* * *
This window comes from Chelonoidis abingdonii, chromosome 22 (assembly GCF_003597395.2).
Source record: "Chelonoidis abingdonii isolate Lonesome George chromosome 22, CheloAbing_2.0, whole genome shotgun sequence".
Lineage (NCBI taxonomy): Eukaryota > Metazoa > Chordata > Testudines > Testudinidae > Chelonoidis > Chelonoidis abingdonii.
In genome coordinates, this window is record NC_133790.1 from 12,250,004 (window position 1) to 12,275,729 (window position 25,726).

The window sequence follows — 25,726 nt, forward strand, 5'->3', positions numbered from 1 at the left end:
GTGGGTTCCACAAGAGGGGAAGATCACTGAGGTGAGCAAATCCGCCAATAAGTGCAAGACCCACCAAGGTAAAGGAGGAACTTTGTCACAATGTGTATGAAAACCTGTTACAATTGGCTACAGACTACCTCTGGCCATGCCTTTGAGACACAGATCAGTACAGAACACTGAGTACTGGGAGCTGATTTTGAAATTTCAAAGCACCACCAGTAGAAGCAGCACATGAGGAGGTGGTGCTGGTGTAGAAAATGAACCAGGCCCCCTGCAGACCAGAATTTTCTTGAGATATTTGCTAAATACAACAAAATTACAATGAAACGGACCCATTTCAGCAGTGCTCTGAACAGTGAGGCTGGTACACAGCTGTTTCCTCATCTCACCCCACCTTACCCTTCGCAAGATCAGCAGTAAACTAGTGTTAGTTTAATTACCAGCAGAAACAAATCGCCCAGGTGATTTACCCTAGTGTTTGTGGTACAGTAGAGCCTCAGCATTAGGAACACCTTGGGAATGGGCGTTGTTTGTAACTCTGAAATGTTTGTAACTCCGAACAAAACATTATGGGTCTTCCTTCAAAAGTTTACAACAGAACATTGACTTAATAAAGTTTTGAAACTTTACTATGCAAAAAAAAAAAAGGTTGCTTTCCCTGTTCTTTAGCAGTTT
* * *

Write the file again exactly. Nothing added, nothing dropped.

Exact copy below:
This window comes from Chelonoidis abingdonii, chromosome 22 (assembly GCF_003597395.2).
Source record: "Chelonoidis abingdonii isolate Lonesome George chromosome 22, CheloAbing_2.0, whole genome shotgun sequence".
Lineage (NCBI taxonomy): Eukaryota > Metazoa > Chordata > Testudines > Testudinidae > Chelonoidis > Chelonoidis abingdonii.
In genome coordinates, this window is record NC_133790.1 from 12,250,004 (window position 1) to 12,275,729 (window position 25,726).

The window sequence follows — 25,726 nt, forward strand, 5'->3', positions numbered from 1 at the left end:
GTGGGTTCCACAAGAGGGGAAGATCACTGAGGTGAGCAAATCCGCCAATAAGTGCAAGACCCACCAAGGTAAAGGAGGAACTTTGTCACAATGTGTATGAAAACCTGTTACAATTGGCTACAGACTACCTCTGGCCATGCCTTTGAGACACAGATCAGTACAGAACACTGAGTACTGGGAGCTGATTTTGAAATTTCAAAGCACCACCAGTAGAAGCAGCACATGAGGAGGTGGTGCTGGTGTAGAAAATGAACCAGGCCCCCTGCAGACCAGAATTTTCTTGAGATATTTGCTAAATACAACAAAATTACAATGAAACGGACCCATTTCAGCAGTGCTCTGAACAGTGAGGCTGGTACACAGCTGTTTCCTCATCTCACCCCACCTTACCCTTCGCAAGATCAGCAGTAAACTAGTGTTAGTTTAATTACCAGCAGAAACAAATCGCCCAGGTGATTTACCCTAGTGTTTGTGGTACAGTAGAGCCTCAGCATTAGGAACACCTTGGGAATGGGCGTTGTTTGTAACTCTGAAATGTTTGTAACTCCGAACAAAACATTATGGGTCTTCCTTCAAAAGTTTACAACAGAACATTGACTTAATAAAGTTTTGAAACTTTACTATGCAAAAAAAAAAAAGGTTGCTTTCCCTGTTCTTTAGCAGTTT